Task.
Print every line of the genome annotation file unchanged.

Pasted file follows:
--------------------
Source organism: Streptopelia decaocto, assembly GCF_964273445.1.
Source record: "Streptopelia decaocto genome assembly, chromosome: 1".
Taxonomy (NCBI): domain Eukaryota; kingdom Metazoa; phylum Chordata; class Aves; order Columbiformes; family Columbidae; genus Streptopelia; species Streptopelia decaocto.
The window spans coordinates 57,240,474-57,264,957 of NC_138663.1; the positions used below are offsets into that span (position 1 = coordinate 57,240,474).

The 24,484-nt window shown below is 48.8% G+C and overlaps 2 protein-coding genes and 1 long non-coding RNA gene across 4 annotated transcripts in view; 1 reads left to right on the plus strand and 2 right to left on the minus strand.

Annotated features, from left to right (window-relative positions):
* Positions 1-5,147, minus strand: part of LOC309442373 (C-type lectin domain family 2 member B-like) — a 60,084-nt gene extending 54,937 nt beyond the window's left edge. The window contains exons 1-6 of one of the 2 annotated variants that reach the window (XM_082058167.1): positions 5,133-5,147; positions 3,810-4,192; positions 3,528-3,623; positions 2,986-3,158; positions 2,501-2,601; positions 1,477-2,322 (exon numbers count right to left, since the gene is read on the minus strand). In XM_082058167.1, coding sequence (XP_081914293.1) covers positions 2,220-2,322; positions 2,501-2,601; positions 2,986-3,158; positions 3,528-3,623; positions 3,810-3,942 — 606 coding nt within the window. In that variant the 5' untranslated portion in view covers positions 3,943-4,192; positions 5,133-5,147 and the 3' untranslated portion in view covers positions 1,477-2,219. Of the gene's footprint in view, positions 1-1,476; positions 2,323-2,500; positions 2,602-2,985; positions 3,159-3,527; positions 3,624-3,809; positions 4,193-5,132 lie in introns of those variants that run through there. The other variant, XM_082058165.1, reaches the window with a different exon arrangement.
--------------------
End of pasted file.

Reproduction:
Source organism: Streptopelia decaocto, assembly GCF_964273445.1.
Source record: "Streptopelia decaocto genome assembly, chromosome: 1".
Taxonomy (NCBI): domain Eukaryota; kingdom Metazoa; phylum Chordata; class Aves; order Columbiformes; family Columbidae; genus Streptopelia; species Streptopelia decaocto.
The window spans coordinates 57,240,474-57,264,957 of NC_138663.1; the positions used below are offsets into that span (position 1 = coordinate 57,240,474).

The 24,484-nt window shown below is 48.8% G+C and overlaps 2 protein-coding genes and 1 long non-coding RNA gene across 4 annotated transcripts in view; 1 reads left to right on the plus strand and 2 right to left on the minus strand.

Annotated features, from left to right (window-relative positions):
* Positions 1-5,147, minus strand: part of LOC309442373 (C-type lectin domain family 2 member B-like) — a 60,084-nt gene extending 54,937 nt beyond the window's left edge. The window contains exons 1-6 of one of the 2 annotated variants that reach the window (XM_082058167.1): positions 5,133-5,147; positions 3,810-4,192; positions 3,528-3,623; positions 2,986-3,158; positions 2,501-2,601; positions 1,477-2,322 (exon numbers count right to left, since the gene is read on the minus strand). In XM_082058167.1, coding sequence (XP_081914293.1) covers positions 2,220-2,322; positions 2,501-2,601; positions 2,986-3,158; positions 3,528-3,623; positions 3,810-3,942 — 606 coding nt within the window. In that variant the 5' untranslated portion in view covers positions 3,943-4,192; positions 5,133-5,147 and the 3' untranslated portion in view covers positions 1,477-2,219. Of the gene's footprint in view, positions 1-1,476; positions 2,323-2,500; positions 2,602-2,985; positions 3,159-3,527; positions 3,624-3,809; positions 4,193-5,132 lie in introns of those variants that run through there. The other variant, XM_082058165.1, reaches the window with a different exon arrangement.